Get Out of Your Head! What You're Really Thinking During Yoga Class

 

What Are You Really Thinking During Yoga?

The beginning of yoga class usually starts in child’s pose to open the hips and clear the mind from the day.   You roll your head side to side and start to connect to your breath.  You try let go of your to-do list and bring the world within the four corners of the yoga mat.  The idea of yoga is to turn inward; journey and travel to the magical land of bliss where thoughts fall away from the chattering monkey mind.  For many of us that will last for about three to five breaths and then the thoughts creep in…

“Wow, that guy is so cute! look at his handstand!”

“I lost my ujjayi breath!”

“My bangs are stuck to my face, how am I going to get this sweat off me!”

“My toenails need to be re-painted; they’re chipping! I only had them done 2 weeks ago! I’m definitely not going to that girl again. I’ll have to call and reschedule my appointment.”

“I have to fart!”

“After class I’m going to Whole Foods. After this workout I deserve a trip to the hot bar”

 “I am being so zen right now, I’m breathing, I’m flowing, I’m so yogic.”

“I need some new Lulu pants.”

 Thinking YogaTravelTree

We are all guilty of this, teachers and students alike.  We come to yoga to let go but in creating space, what floods in is a tsunami of mind talk that distracts us from the flow of our practice.  Although the intent is on the present, there are four main categories of thoughts that crowd the mind of the yogi:

 

“Check out my warrior 2 alignment in the mirror!”

The ego is a huge culprit at producing distracting thoughts during yoga.  How do I look in the mirror? Does my outfit seem coordinated? My postures are really strong today!  I am so off-balance in dancer’s pose - I hate myself; what a bad day!  I am going to do three pushups in each chaturanga. I hope the teacher notices and compliments me on my practice.  I’m going to get this alignment perfect!

The irony of yoga is that we try to let go of ego and find appreciation for where we are each day in the body, mind, breath, and spirit, but yoga many times does the exact opposite.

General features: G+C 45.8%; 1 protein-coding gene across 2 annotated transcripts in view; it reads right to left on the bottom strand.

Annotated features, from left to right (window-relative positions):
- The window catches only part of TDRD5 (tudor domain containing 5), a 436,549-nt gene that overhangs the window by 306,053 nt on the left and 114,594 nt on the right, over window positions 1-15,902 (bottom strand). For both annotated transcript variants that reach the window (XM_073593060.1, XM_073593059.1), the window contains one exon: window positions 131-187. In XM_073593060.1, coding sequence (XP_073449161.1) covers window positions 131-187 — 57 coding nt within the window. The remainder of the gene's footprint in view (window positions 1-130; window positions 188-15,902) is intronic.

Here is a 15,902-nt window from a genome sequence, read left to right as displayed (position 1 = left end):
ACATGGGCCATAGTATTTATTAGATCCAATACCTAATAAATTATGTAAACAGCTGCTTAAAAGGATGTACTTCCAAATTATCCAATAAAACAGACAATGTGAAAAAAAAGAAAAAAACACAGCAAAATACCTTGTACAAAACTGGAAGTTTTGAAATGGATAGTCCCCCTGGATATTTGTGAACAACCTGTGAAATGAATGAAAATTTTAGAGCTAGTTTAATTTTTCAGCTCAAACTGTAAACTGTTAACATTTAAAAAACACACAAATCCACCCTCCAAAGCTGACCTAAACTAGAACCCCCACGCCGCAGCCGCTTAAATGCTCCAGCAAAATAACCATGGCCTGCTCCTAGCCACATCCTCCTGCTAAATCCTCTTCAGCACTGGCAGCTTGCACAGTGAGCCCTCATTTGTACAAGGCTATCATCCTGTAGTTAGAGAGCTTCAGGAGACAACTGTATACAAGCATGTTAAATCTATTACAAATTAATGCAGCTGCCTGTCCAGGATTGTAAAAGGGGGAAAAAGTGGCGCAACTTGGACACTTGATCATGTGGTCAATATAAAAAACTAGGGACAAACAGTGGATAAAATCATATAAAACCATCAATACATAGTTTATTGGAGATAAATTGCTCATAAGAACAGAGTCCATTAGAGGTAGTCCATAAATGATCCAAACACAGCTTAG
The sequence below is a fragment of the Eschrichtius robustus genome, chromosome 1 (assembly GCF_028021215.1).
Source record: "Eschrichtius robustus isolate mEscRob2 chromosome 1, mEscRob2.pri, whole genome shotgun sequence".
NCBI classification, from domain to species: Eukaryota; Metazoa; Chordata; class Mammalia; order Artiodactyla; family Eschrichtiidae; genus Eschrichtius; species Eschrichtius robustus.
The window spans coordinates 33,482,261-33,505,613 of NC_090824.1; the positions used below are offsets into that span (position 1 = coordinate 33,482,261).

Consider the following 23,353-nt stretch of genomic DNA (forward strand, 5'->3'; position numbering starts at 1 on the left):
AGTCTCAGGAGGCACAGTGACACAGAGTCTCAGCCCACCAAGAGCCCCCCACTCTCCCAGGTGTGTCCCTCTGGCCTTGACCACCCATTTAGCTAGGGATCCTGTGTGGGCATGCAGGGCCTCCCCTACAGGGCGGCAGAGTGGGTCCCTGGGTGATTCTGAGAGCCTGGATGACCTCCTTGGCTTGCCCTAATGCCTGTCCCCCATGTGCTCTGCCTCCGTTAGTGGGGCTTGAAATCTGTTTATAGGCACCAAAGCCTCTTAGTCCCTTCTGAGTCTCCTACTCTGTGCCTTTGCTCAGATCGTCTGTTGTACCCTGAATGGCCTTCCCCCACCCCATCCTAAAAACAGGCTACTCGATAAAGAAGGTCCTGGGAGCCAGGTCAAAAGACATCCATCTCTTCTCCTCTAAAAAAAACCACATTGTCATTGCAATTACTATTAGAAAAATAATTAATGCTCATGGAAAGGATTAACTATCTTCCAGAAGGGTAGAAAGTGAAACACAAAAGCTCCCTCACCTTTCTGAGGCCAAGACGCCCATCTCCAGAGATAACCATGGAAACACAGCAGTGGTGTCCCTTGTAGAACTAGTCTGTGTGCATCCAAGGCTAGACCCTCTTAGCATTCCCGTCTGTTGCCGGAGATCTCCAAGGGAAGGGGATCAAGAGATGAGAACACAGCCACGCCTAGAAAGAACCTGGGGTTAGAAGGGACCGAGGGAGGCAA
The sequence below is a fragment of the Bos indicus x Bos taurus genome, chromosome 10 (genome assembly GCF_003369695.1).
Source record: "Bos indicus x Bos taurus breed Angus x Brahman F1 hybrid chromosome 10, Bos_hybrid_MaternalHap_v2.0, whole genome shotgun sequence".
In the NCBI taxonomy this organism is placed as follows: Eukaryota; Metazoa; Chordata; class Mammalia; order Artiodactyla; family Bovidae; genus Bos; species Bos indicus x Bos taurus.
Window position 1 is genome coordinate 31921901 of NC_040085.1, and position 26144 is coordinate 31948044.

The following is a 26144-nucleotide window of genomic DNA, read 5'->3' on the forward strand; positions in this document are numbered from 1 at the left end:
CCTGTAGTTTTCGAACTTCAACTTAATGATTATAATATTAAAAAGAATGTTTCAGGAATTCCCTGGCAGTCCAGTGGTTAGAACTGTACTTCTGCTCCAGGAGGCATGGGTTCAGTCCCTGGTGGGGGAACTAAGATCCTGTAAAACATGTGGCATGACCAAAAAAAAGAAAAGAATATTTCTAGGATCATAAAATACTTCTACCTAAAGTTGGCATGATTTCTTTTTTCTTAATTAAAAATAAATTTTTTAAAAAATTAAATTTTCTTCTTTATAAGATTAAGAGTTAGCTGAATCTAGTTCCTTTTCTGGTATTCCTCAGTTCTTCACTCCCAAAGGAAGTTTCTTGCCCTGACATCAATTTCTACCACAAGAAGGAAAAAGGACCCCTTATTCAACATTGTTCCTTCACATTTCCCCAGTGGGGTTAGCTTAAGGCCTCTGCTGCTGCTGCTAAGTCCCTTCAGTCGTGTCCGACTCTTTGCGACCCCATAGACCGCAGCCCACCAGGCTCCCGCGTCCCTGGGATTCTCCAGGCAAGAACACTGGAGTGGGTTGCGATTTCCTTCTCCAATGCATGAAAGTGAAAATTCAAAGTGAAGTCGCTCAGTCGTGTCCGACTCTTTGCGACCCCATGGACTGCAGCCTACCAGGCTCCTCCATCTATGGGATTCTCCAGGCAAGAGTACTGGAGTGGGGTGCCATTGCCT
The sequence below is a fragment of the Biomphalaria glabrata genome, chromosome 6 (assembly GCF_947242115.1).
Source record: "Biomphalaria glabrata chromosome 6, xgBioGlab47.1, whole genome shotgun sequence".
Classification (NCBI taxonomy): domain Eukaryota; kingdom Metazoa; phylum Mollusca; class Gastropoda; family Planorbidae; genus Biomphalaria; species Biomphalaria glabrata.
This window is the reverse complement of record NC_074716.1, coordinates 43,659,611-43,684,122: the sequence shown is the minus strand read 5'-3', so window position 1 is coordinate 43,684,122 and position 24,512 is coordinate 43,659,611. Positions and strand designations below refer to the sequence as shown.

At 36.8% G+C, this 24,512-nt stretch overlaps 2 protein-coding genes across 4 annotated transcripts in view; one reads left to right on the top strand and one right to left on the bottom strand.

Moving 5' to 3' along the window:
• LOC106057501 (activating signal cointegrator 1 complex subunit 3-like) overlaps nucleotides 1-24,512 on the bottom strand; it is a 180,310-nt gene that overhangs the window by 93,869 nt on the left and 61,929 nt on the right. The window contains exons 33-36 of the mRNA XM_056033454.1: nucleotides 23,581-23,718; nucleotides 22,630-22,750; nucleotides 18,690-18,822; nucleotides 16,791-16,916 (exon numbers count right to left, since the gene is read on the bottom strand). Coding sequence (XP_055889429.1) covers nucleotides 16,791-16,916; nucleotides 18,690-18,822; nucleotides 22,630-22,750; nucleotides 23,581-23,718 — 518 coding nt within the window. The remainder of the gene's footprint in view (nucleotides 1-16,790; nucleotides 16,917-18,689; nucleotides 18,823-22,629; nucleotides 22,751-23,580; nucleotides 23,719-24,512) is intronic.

“Oooh look at that hot guy over there in handstand!”

One of the biggest distractions in yoga is other people.  The constant comparison of others in postures to the point of a conscious or even an unconscious competition leads to distracting thoughts and ultimately a distraction of the practice.  Even if the practice of non-judgmental, we do.  We judge the whole way through! What are people wearing, how are they practicing, are they better than me?  Am I better than them?

The wandering eye of the student to others in the room, especially in more challenging postures takes the student to a place where thoughts can either feed back into the ego in a way that falsely makes them empowered or insecure.  We constantly also worry about what the teacher will think of us.  Thoughts may also wander outside of the yoga studio to people in our lives.  Family, friends, or co-workers may enter into our minds if a song or words from the teacher elicit an association.

 

“My balance today is so much worse than yesterday!”

We are often stuck in the past.  Whether it is years or moments before class or perhaps rushing in traffic to get to yoga class!  We carry on our shoulders and in our bodies the events of the past.  As we are asked to let go in yoga, the mind falls victim to what is being let go and stays there.  It is this attachment to past events, postures, or people that pull the mind from the present moment.